GRAY, William Nichol

Lieutenant Colonel
Royal Marines
Royal Navy
Friday, May 1, 1908
Died : 
Thursday, January 14, 1988
Lieutenant Colonel William Nichol Gray was awarded the Distinguished Service Order [1] whilst Temporary Major (Acting Temporary Lieutenant-Colonel ) of the Commando [2].
Since his Commanding Officer was wounded on D Day Major Gray has commanded No.45 RM Cdo., and has shown himself to be outstanding on numerous occasions both as a Commanding Officer and as a daring and fearless leader. On 7 June 44  the Commando was ordered to attack and hold the area of Merville and Franceville Plage. Major Gray with a skeleton HQ personally directed the fierce fighting that took place in both villages. One one occasion the Support Troop was unable to move forward being pinned down by accurate MG 34 fire from a well protected posn at the top of the main street. Major Gray gathered a few men together and led a bayonet attack against the enemy, shot the gunner with his revolver and put the rest to flight. He continued to fight his unit for the next 36 hours until almost out of amm. when he received the order to withdraw. This he achieved successfully and under difficult circumstances brought his unit back to our lines intact. Major Gray's tireless energy, devotion to duty and unfailing cheerfulness throughout all difficulties has been an example to all, and it is largely through his fine leadership that his unit has inflicted such heavy casualties upon the enemy [3].
​He was also awarded a Bar to the Distinguished Service Order for operations in NW Europe [4].
Lieutenant Colonel Gray commanded No. 45 RM Commando during the assault across the Rhine and the capture of Wesel on the night 23/24 March 1945. Lt. Colonel Gray’s task was to force his way to the Northern sector of the town and seize a factory which was vital in order to achieve a successful consolidation. Following up rapidly behind the leading unit who had broken into the city, he passed through and debouched into the streets. While leading his troops at speed and clearing all opposition in his path with great determination he was wounded by a panzerfaust fired at close range. In spite of his wound he refused to be evacuated and completed his important task. Having captured the factory he disposed his troops so skilfully that during the next thirty six hours they were able to beat off three major counter attacks by infantry and S.P. guns with enormous casualties to the enemy. Throughout this time although he was suffering considerably from the pain of his wound he was constantly encouraging his men, who were inspired by their Commanders example. Not until the last counter-attack had been broken, forty eight hours after he had been wounded, did this gallant officer allow himself to be evacuated [5].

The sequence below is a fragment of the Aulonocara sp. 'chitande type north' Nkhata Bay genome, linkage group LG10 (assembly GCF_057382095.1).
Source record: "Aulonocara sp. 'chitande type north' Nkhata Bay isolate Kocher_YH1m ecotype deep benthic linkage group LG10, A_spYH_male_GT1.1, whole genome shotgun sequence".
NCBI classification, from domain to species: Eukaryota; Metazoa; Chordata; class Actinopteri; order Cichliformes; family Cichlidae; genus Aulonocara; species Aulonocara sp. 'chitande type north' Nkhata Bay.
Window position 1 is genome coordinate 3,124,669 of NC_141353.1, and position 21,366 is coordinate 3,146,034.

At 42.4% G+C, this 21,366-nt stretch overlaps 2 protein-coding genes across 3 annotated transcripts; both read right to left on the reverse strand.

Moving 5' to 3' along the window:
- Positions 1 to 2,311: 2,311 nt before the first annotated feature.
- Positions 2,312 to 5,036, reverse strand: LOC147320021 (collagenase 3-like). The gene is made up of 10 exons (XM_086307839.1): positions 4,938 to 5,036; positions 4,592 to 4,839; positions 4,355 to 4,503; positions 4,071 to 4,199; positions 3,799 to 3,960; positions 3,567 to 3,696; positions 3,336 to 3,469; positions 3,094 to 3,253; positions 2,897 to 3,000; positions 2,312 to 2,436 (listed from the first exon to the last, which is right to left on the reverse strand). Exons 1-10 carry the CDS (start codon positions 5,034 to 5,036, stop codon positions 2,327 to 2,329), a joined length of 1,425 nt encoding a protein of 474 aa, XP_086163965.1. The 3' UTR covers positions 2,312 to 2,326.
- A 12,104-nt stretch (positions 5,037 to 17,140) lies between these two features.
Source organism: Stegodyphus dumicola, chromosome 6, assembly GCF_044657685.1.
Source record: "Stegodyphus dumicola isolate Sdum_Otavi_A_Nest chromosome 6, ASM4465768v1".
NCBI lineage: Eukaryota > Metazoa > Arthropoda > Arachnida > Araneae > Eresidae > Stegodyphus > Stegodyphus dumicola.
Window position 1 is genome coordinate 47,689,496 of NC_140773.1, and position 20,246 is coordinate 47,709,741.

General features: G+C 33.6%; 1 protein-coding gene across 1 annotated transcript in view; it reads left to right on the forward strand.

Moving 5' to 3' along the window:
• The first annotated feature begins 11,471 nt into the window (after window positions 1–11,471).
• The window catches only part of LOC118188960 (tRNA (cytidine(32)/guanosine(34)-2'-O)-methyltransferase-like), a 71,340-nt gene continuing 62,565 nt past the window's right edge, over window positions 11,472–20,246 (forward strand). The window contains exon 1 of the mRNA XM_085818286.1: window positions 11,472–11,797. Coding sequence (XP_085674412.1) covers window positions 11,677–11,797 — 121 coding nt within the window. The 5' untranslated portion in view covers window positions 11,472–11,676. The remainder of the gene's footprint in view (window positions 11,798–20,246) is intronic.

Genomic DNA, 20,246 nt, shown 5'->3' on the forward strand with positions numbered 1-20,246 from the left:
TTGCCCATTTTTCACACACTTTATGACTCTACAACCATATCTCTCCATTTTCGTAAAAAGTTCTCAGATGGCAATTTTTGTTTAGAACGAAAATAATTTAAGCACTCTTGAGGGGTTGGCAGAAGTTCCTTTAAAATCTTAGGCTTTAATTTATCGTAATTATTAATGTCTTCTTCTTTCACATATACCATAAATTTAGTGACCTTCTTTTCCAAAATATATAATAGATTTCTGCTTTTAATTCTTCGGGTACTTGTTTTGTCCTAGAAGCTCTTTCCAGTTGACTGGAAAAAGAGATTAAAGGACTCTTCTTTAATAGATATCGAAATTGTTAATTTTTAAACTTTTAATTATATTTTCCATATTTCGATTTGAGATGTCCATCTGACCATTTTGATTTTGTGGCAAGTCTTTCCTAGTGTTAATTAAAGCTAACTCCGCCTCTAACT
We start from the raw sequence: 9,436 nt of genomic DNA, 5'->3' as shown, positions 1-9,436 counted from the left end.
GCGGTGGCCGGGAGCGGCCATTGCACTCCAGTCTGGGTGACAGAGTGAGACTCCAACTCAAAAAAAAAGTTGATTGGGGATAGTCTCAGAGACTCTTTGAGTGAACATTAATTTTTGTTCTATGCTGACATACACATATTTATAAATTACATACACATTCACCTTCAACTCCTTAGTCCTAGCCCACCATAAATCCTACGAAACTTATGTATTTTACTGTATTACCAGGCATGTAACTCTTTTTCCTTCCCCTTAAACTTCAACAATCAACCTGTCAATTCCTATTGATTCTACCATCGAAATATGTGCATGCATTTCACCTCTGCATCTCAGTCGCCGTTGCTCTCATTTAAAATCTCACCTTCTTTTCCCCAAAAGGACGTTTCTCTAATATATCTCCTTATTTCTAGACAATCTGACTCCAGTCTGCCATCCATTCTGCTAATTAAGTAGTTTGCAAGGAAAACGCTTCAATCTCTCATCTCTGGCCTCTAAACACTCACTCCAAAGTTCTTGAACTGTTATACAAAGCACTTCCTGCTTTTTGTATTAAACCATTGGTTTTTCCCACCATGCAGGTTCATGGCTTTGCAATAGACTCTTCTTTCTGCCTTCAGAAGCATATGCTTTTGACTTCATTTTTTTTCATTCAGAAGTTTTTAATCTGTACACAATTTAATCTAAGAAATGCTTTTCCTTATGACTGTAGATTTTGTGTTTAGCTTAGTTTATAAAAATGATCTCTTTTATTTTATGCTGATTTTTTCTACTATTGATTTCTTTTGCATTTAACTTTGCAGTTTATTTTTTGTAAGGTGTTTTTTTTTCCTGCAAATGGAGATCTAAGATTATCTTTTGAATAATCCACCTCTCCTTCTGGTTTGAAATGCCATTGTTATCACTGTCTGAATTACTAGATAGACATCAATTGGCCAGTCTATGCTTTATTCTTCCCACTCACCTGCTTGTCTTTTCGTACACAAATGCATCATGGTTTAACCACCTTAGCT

​Post war Colonel William Nicol GRAY, D.S.O., lately Inspector-General of Police, Palestine, was appointed Companion to the Order of Saint Michael and Saint George [6].
[1] London Gazettes Supp. 36947, page 998.
[2] London Gazettes Supp. 36992, page 1507 (errata).
[3] National Archives file WO 373/47/52.
[4] London Gazettes Supp. 37136, page 3191.
[5] National Archives file WO 373/47/68.
[6] London Gazettes Supp 38311, page 3369.

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